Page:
Histologic sections of rectal mucosa demonstrate a focus of adenomatous mucosa with focal moderate dysplasia. No invasive carcinoma is identified. However, widespread submucosal and occasional intramucosal calcified bodies are noted in many sections of this specimen. These bodies are often clustered, and elicit only a very focal mild inflammatory infiltrate, without granulomatous or giant cell reaction. The majority of involved areas demonstrate dense fibrosis without inflammation. Many of the bodies are in various states of breakdown and degradation, which may be due to chronic inflammatory reaction or may be an artefact of tissue processing.
Careful examination of the better preserved calcified bodies on higher power demonstrate uniform oval shape and little variation in size. The bodies display a thick wall surrounding each structure, with no or little variation in the wall thickness. The bodies display a distinct internal structure with round to granular bodies of varying sizes and staining characteristics. Examination of the external surface of several of the bodies reveals occasional forms suggestive of spines or hooks which appear terminal or slightly lateral. No well-defined spines are discernible due to the advanced calcification of the bodies.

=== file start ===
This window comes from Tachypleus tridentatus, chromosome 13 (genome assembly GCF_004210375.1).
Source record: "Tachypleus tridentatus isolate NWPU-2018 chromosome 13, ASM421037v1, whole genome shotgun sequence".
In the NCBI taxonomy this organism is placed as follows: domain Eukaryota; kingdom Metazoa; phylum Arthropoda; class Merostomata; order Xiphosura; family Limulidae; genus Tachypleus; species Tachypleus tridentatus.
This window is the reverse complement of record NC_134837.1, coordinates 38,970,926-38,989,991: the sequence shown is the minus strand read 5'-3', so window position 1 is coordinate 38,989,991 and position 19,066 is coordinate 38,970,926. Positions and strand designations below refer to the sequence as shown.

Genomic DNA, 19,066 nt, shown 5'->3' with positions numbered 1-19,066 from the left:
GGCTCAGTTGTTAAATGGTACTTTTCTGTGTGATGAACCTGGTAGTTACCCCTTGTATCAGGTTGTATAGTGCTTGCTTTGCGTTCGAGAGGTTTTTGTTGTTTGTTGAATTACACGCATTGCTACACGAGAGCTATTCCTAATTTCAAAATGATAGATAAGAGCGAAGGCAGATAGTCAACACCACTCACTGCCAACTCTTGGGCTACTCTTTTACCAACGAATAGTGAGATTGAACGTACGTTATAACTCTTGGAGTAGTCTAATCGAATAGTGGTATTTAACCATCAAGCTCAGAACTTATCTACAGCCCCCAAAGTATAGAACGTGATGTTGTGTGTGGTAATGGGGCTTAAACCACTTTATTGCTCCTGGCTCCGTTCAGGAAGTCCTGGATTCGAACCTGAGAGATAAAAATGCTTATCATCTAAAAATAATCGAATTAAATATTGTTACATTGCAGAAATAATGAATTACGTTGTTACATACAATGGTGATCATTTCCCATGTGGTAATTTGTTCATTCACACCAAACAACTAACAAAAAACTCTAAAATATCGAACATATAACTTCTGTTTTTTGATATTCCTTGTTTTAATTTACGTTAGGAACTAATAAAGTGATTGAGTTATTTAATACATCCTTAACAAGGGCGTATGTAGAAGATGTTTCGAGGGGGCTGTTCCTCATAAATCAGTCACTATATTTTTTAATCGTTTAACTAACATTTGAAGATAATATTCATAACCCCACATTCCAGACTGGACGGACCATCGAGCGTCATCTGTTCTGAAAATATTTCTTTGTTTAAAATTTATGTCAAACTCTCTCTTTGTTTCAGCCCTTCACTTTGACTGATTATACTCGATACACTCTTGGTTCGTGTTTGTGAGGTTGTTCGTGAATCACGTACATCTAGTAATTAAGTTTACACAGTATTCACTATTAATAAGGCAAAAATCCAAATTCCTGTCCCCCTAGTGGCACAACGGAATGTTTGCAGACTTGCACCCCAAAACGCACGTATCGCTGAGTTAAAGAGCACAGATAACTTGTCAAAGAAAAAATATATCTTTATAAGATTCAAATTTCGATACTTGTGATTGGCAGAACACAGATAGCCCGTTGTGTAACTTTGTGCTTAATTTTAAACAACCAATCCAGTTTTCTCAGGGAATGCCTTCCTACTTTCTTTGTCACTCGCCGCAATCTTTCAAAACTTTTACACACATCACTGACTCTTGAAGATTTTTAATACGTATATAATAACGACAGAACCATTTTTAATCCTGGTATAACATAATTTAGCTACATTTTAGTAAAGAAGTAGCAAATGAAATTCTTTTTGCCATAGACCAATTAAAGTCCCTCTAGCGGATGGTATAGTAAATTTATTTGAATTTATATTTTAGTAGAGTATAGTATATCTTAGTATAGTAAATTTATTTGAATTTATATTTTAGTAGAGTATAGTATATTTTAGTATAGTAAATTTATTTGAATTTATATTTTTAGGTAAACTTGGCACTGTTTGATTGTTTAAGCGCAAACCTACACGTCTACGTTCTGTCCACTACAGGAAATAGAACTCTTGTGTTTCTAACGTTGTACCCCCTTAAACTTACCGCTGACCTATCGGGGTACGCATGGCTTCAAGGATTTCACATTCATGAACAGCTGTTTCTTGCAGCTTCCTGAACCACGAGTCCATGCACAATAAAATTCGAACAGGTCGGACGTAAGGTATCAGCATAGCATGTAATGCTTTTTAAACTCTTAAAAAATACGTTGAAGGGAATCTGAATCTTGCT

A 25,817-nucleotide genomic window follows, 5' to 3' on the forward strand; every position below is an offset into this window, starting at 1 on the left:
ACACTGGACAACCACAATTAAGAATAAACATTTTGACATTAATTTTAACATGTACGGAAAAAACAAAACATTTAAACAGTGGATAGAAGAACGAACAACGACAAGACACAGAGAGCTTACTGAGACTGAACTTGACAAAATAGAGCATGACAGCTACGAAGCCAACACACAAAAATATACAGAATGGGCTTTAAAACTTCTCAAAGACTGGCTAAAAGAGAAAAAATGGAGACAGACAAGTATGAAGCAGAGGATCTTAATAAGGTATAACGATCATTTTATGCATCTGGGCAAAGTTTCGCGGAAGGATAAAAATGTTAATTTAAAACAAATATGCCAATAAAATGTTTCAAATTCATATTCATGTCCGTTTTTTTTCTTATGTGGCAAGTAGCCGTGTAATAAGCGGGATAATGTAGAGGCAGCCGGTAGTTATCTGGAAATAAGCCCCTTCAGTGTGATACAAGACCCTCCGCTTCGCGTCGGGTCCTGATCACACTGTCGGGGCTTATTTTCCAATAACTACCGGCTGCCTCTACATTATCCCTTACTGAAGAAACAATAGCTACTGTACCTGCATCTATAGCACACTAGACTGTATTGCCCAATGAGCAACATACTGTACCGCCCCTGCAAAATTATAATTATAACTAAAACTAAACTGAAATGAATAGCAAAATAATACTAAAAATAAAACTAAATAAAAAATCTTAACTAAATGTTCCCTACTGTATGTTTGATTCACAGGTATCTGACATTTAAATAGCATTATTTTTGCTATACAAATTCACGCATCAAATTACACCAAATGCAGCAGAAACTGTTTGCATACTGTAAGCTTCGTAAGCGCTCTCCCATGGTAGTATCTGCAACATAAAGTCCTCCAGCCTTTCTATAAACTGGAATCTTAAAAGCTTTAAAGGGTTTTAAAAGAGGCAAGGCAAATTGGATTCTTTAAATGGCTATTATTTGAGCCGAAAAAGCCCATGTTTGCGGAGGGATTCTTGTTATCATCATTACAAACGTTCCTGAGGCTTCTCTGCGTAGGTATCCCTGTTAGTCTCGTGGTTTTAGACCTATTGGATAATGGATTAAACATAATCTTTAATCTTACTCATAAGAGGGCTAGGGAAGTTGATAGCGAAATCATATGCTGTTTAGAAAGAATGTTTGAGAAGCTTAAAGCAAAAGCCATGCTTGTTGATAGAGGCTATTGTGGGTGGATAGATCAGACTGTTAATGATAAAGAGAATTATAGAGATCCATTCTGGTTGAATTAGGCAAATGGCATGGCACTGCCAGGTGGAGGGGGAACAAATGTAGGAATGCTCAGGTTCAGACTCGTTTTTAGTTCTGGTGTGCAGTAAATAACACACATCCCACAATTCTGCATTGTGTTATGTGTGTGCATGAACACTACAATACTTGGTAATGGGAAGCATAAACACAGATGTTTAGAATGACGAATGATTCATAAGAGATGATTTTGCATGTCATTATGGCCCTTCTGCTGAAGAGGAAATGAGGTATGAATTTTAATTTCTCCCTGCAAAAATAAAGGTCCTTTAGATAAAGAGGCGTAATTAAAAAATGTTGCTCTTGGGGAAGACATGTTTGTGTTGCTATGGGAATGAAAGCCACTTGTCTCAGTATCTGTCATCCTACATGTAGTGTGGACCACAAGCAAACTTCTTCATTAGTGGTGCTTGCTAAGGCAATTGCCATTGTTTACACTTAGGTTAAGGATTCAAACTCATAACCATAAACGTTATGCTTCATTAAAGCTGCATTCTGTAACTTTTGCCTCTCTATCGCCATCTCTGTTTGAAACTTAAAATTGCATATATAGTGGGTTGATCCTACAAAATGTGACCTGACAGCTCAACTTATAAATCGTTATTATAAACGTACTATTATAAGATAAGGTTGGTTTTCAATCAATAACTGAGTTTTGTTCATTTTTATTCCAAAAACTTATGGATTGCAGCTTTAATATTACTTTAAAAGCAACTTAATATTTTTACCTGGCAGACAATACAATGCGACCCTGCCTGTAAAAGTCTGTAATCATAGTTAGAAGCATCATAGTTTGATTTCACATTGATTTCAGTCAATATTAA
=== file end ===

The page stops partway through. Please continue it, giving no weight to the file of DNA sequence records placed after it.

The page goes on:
Identification of these bodies in the current tissue sample prompts review of the original carcinoma resection. This specimen displays a well- to moderately differentiated colonic adenocarcinoma, arising in a tubular adenoma with multifocal high grade dysplasia. Careful examination of the submucosa in several of the tumor fragments again reveals clustered refractile bodies with calcification, identical in appearance to those noted in the current tissue.